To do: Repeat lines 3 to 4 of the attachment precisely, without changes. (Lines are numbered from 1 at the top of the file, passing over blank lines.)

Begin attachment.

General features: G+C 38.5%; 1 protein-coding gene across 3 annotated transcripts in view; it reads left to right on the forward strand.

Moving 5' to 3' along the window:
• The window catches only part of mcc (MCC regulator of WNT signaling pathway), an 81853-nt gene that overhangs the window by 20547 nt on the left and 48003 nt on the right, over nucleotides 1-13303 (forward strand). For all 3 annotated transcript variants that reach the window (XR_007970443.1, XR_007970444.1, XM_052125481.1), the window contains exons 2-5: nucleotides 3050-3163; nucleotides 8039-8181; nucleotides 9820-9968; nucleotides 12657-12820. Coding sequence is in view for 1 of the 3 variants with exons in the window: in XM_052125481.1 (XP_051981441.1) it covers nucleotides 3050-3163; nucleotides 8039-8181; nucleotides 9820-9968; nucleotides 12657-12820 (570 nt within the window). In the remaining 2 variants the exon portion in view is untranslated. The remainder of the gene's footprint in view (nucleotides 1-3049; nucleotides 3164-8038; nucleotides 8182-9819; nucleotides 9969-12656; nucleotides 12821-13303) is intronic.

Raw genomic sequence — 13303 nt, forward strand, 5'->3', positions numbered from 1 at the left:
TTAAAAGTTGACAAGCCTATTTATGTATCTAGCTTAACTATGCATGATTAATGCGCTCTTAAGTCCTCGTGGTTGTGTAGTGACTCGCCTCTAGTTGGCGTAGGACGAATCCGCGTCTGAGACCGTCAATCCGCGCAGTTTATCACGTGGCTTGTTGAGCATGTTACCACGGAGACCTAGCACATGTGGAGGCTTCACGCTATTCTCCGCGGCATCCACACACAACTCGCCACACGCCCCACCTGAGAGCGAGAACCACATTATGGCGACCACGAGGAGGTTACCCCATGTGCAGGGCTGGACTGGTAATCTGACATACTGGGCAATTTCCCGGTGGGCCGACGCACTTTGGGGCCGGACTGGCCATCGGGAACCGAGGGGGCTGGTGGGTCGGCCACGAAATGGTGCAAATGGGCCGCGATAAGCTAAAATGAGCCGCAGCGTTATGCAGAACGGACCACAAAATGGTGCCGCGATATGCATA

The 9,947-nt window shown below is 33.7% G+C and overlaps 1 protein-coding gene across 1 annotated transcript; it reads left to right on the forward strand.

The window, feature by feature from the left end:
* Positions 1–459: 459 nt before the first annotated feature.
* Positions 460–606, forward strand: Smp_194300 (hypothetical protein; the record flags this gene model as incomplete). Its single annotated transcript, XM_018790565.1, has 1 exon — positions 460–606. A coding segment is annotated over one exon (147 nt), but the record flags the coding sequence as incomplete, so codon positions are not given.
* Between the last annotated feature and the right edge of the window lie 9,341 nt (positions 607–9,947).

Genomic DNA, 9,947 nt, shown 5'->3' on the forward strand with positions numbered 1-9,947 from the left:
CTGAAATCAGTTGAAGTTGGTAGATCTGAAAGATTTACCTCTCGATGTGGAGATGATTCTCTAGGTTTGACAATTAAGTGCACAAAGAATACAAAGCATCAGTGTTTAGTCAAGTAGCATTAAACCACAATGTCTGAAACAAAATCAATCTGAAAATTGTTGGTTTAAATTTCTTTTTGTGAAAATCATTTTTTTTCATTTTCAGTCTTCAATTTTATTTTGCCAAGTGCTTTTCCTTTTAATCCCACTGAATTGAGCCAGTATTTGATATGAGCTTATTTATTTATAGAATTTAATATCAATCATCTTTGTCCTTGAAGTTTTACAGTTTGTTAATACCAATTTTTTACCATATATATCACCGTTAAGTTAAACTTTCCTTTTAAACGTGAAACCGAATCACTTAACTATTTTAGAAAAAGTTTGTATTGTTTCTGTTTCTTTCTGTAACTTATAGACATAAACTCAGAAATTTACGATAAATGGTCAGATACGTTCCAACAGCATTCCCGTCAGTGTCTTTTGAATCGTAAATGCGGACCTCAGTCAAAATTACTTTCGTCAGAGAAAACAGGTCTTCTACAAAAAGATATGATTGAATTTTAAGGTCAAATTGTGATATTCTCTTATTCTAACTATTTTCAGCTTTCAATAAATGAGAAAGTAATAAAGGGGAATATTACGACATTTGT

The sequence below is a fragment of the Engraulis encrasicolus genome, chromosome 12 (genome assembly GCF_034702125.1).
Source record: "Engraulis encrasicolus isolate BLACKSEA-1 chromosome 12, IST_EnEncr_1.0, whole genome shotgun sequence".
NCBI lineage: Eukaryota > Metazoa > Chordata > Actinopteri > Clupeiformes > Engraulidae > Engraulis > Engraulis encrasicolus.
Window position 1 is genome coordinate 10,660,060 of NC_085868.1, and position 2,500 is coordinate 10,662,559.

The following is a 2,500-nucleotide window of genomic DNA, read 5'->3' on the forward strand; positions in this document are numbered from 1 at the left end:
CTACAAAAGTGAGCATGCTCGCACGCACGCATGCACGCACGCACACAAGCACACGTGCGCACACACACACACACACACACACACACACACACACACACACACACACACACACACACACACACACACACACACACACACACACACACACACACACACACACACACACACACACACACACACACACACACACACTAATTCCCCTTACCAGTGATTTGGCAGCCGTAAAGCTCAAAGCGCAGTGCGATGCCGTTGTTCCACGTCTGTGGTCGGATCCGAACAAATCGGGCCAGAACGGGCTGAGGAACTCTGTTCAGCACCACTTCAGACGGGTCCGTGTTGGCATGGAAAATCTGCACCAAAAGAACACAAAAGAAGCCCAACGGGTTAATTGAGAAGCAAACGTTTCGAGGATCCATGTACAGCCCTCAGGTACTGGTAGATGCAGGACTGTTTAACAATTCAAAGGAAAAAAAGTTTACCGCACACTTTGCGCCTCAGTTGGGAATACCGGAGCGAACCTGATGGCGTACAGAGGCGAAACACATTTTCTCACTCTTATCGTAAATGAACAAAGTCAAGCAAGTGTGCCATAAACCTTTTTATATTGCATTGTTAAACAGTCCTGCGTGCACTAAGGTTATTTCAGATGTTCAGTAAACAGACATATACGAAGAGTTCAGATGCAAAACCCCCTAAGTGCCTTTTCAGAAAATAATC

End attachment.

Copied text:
• The window catches only part of mcc (MCC regulator of WNT signaling pathway), an 81853-nt gene that overhangs the window by 20547 nt on the left and 48003 nt on the right, over nucleotides 1-13303 (forward strand). For all 3 annotated transcript variants that reach the window (XR_007970443.1, XR_007970444.1, XM_052125481.1), the window contains exons 2-5: nucleotides 3050-3163; nucleotides 8039-8181; nucleotides 9820-9968; nucleotides 12657-12820. Coding sequence is in view for 1 of the 3 variants with exons in the window: in XM_052125481.1 (XP_051981441.1) it covers nucleotides 3050-3163; nucleotides 8039-8181; nucleotides 9820-9968; nucleotides 12657-12820 (570 nt within the window). In the remaining 2 variants the exon portion in view is untranslated. The remainder of the gene's footprint in view (nucleotides 1-3049; nucleotides 3164-8038; nucleotides 8182-9819; nucleotides 9969-12656; nucleotides 12821-13303) is intronic.

Raw genomic sequence — 13303 nt, forward strand, 5'->3', positions numbered from 1 at the left: